8 Stories of Architects Embracing Refurbishment and Adaptive Reuse

Established practices have continued to promote the transformation of existing structures over the past year. Adaptive reuse and renovations are becoming an increasingly important aspect of contemporary architecture. From the renovations of historic structures to the adaptive use of old facilities, the idea to give new life to buildings has been accepted as not only a sustainable practice but also as a way to strengthen the city’s cultural and urban identity. Explore 8 projects and designs that demonstrate a common practice for reusing existing buildings.

OMA/ Jason Long’s Adaptive Use of Historic Houston Post Office is Open to the Public

OMA / Jason Long's Adaptive Reuse of Historic Houston Post Office. Image © Leonid Furmansky

Jason Long and OMA New York transformed the old Post Office mail sorting warehouse to become a public destination and cultural center for Houston. They used precise interventions and adaptive reuse to transform the building into something that is both new and familiar. The Barbara Jordan Post Office warehouse, built in 1962, was used until 2015 by the United States Postal Service. In 2019, the site was redeveloped. The idea was to preserve the enormous building and integrate it into downtown Houston.

MVRDV Completes the Transformation of a Former Factory in Shenzhen Into a Creative Hub with a Green Roof

Idea Factory by MVRDV. Image © Xia Zhi

MVRDV recently completed the Idea Factory. This transformed a disused factory into an important creative hub with a community-oriented focus. The adaptive reuse project is located in Shenzhen’s urban area of Nantou. It refurbishes an existing structure and adds a layer of public space. This rooftop bamboo landscape is a hub of activities and amenities, creating a new space for residents in historically disadvantaged areas.

David Chipperfield Architects will Transform Historic Buildings in New York into Cultural Spaces

1014 Fifth Avenue . Image © Sebastian Kaempf KARO Architects

David Chipperfield architects won the competition to remodel 1014 Fifth Avenue. This historic 1907 townhouse was owned by the German government. It is used for cultural programming and as a place for dialogue and meeting. The project was titled “An Open House”, and it was developed in collaboration with New York-based KARO Architects, Patarus Group and Patarus Group. It reorganizes and creates a framework for cultural exchange and honors the building’s history.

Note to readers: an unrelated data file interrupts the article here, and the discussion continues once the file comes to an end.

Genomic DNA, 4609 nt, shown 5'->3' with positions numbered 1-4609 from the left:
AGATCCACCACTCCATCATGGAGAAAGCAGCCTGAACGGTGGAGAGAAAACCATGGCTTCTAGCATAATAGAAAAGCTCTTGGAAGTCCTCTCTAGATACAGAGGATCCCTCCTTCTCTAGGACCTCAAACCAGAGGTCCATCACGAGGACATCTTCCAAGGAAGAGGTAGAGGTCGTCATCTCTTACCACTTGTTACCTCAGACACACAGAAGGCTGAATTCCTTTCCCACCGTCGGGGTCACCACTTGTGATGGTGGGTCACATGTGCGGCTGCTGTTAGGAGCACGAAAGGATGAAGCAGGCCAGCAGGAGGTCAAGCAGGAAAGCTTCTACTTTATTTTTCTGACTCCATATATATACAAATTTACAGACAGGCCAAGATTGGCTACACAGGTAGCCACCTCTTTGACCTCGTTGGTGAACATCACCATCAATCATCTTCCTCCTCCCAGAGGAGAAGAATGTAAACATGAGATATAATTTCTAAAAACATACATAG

Studio Gang transforms an old Chicago Post Office into a Garment Manufacturing Studio and Community Hub

Courtesy of Studio Gang

Studio Gang has unveiled 63rd house, the design for Blue Tin Production’s new manufacturing facility in Chicago’s southwest. The new headquarters is an adaptive reuse project built from Chicago’s 1920 brick post office. It will include a mix of artist and meeting spaces around a central community space, which “centralizes workers’ well-being and deepens connections with neighborhood residents and partners and builds long-term economic mobility across the city.”.

Marcel Breuer’s iconic Brutalist building is being transformed into an Eco-friendly Boutique Hotel

Marcel Breuer building to be converted into a hotel. Image © Becker + Becker

Becker and Becker are reimagining Marcel Breuer’s Pirelli Tire Building as a hotel. It is a landmark of Brutalist architecture in America. The structure, which had been abandoned for many years, was sold to Bruce Redman Becker, an architect and developer. He plans to make it a sustainable hotel with 165 rooms. This sculptural concrete structure is intended to serve as a model for passive design hotels by its unique architectural features, innovative adaptive reuse techniques, and other creative features.

GMP Converts Shanghai’s Steel Factory into Art Academy

GMP Converts Steel Factory in Shanghai Into Art Academy. Image © Willmore CG

Gmp won a competition to design a disused factory of stainless steel that would house the Shanghai Academy of Fine Arts. The project preserves the core structure and ventilation towers of the 860 meter-long industrial building. This is in keeping with China’s renewed interest in adaptive reuse. It also redesigns the facade, accentuating the central axis with a mixture of social spaces. This design is part of an overall redevelopment plan that aims to transform the former industrial site in to an art district.

Herzog & de Meuron will convert the former San Francisco Power Plant to a mixed-use project

© Herzog & de Meuron. ImageStation A

Herzog & de Meuron began construction on the transformation of a San Fransico power plant building into a mixed-use development. The adaptive reuse of Station A was created in collaboration with Adamson Associates, a California-based firm. This project involves the redevelopment and extension of a 29-acre industrial property into a Dogpatch neighbourhood. Herzog & de Meuron’s design preserves and repurposes many features of the old industrial building, while adding a lightweight steel-framed structure to the top. This gives new life to one San Francisco landmarks.

MVRDV Starts Renovation of Shenzhen Tower

renovation of Shenzen Women & Children Centre. Image Courtesy of MVRDV

MVRDV has started work on Shenzen Women & Children Centre’s renovation. This mixed-use tower, which houses a variety of public functions, is now in dire need of a complete transformation. The building was built during the city’s rapid growth after the 1980s Special Economic Zone designation. MVRDV’s adaptive reuse project is a precedent in repurposing buildings with colour, greenery, and new public spaces.